I found words in a magazine that I wanted to include in my tree. There are four eyes in this tree and a bird (colored black like a silhouette). Can you find them? I chose blue and gray citra solv papers to cut the leaves from and glued them on. I wanted them to have a shimmering effect. I don’t know that I achieved that, but tried. I so enjoyed working on this and wish every painting I ever created was this much fun. I felt like the imagery was giving back every bit as much as I gave to it as it changed on the surface of the paper. By far, the most enjoyable mixed media I have ever worked on.

thegirls

 

I was lucky enough to be able to spend time with my three Granddaughters this summer.  We went to the zoo and I snapped the reference photo for this portrait right before they rode the train. I am a lucky Grandma.

In order to draw this composition, I used a simple grid.

thegirls2

 

I frame the composition that I want from the photo.  I use two “L shapes” that I have cut from a matte in order to do this. I then draw a grid over the surface of the photo dividing it into three sections vertically and horizontally. This grid helps me to draw the scene or figure in proportion. It also shows me the four areas or “sweet spots” where it is best to create a center of interest. I chose this composition because the foreground and background girls were near and in a good place for a center of interest.

thegirls3

 

I then have to measure my watercolor paper (height and width) to be proper multiples of the dimensions of my reference photo. I grid the watercolor paper (lightly) with graphite and draw my composition.  Before I begin to paint, I gently erase the grid lines with a soft eraser.

I do not grid everything I create but it helps with more difficult subject material where proportion or likeness is needed.

by Nancy Longmate

by Nancy Longmate

walkingthedog

 

There is not much more I can say about this project than my friend and I are still experimenting with splatter paintings, described here and here. We have always started with a monochromatic study of our reference and then splattered or dripped clear water and color on them, before refining and adding more color. We have branched out to experiment with figures in a landscape and adding more color.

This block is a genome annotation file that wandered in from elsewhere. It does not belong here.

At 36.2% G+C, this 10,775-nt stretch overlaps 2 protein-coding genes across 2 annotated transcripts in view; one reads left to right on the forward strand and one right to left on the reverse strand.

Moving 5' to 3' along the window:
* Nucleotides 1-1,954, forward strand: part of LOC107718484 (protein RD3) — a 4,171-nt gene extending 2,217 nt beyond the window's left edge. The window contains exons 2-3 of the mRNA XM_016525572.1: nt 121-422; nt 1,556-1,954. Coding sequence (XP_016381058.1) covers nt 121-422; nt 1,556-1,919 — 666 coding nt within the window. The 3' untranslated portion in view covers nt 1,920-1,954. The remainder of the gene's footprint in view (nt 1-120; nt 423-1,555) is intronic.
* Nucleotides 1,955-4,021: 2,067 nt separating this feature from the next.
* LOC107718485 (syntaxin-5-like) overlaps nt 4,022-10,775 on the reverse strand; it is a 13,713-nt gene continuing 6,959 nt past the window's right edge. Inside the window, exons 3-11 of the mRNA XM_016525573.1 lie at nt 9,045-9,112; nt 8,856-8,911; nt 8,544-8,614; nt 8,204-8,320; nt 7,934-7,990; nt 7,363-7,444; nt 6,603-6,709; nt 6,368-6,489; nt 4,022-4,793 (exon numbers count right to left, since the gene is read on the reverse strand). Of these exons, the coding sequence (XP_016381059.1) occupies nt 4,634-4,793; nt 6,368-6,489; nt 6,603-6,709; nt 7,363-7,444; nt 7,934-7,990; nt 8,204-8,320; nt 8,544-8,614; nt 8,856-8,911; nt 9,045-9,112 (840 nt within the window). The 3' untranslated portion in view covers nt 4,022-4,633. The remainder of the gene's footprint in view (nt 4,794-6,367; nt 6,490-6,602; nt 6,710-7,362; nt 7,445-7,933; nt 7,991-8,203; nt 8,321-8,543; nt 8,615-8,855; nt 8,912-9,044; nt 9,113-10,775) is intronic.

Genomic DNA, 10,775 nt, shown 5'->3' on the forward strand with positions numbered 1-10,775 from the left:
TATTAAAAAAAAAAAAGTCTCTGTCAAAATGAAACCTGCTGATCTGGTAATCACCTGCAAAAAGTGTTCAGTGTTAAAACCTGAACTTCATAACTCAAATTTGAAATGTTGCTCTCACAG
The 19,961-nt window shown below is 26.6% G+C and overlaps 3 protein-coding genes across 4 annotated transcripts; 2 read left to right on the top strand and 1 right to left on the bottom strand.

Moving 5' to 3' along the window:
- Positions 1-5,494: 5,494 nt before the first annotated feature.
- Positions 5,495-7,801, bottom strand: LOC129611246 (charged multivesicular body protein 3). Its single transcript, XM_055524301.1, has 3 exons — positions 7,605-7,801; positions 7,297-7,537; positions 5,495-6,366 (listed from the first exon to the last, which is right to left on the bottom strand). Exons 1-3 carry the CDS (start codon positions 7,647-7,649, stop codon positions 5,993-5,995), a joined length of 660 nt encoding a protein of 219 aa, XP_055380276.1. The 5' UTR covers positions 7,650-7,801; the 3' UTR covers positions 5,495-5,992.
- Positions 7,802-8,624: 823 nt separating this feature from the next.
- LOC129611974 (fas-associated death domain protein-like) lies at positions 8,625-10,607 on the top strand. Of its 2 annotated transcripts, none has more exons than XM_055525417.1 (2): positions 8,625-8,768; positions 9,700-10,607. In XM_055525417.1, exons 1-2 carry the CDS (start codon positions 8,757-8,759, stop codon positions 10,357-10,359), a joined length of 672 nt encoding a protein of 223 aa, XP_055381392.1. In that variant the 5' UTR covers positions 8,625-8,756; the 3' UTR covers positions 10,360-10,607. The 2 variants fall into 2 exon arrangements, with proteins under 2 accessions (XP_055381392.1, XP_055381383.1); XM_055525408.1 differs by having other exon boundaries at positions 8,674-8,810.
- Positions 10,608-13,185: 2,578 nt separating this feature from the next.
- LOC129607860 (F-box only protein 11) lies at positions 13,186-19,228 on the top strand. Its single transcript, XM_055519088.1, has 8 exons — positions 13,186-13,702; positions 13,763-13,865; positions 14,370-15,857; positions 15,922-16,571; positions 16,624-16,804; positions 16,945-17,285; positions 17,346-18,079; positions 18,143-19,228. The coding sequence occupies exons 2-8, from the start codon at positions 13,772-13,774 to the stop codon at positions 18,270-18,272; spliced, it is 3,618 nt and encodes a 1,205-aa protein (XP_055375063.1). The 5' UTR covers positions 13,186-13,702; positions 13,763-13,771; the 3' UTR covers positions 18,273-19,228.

My photo, above, is a  street scene of Pirates Alley from wet canvas and a figure I found in another wet canvas reference photo. I made the dog up (fashioned it after my maltese dogs but a little larger). I will probably continue to use this figure. He is so versatile!

I was fascinated with all the abstract color in Nancy’s elephants! This is a truly adaptable technique that opens all sorts of possibilities with your personal style. It is also underscoring that about anything is possible with watercolor. It is really hard to wreck them.

frisbeedobie

The above is a simple watercolor sketch I used as an example for my landscape class. This week we talked about putting “Little People” in our landscapes. I look back through all the landscapes I have painted and less than a third of them have people in them. What’s that about? People create interest for the viewer and can be used to lead the eye through a landscape or support a story the artist may be trying to tell, or just give life to a scene. Sometimes they are like little stick figures and sometimes they are a little larger, like I painted, here. I will outline how I created these. However, there are two very good tutorials for this on You Tube here and here.

frisbeedobie2

This is the simple sketch I drew on my paper. If the figures are really small, I skip this step or frisket them out in advance. Note that I do not include a lot of detail. If the people face me, I often eliminate eyes nose and mouth on them and just use shadows I see to suggest facial features.

frisbeedobie3

I usually begin with painting my skin tones, first. If the figure is tiny I may cover the entire figure with the skin tones and let the additional colors for their clothes run through that color. In larger figures, I look for how the light hits the people and leave the lights unpainted. Note: the stripe of white on arms and legs

frisbeedobie4

I then give then clothes and allow the pigment to bleed into the skin tones. If it is too dark, I lift some of the color while it is still wet. I pay attention to where the clothes are lighter and darker. Note: the light on both figure’s shoulders and shorts

frisbeedobie5

Select a color that you are using and puddle a shadow at your figures’ feet. This grounds them to the page and enhances the feeling of light. I then painted the hair a on the woman and the hat on the guy. The lady did not have a ponytail in the reference photo. That was all mingling pigment, a happy accident, and I decided to keep it. Added the frisbee, at this point.

frisbeedobie6

I chose to frisket the splash around the dog. The two things that made the dog work was the highlight on the body defining his form and the shadow that grounded him to the page.

frisbeedobie

The last step was to fill in the landscape around them and remove the frisket from the splash.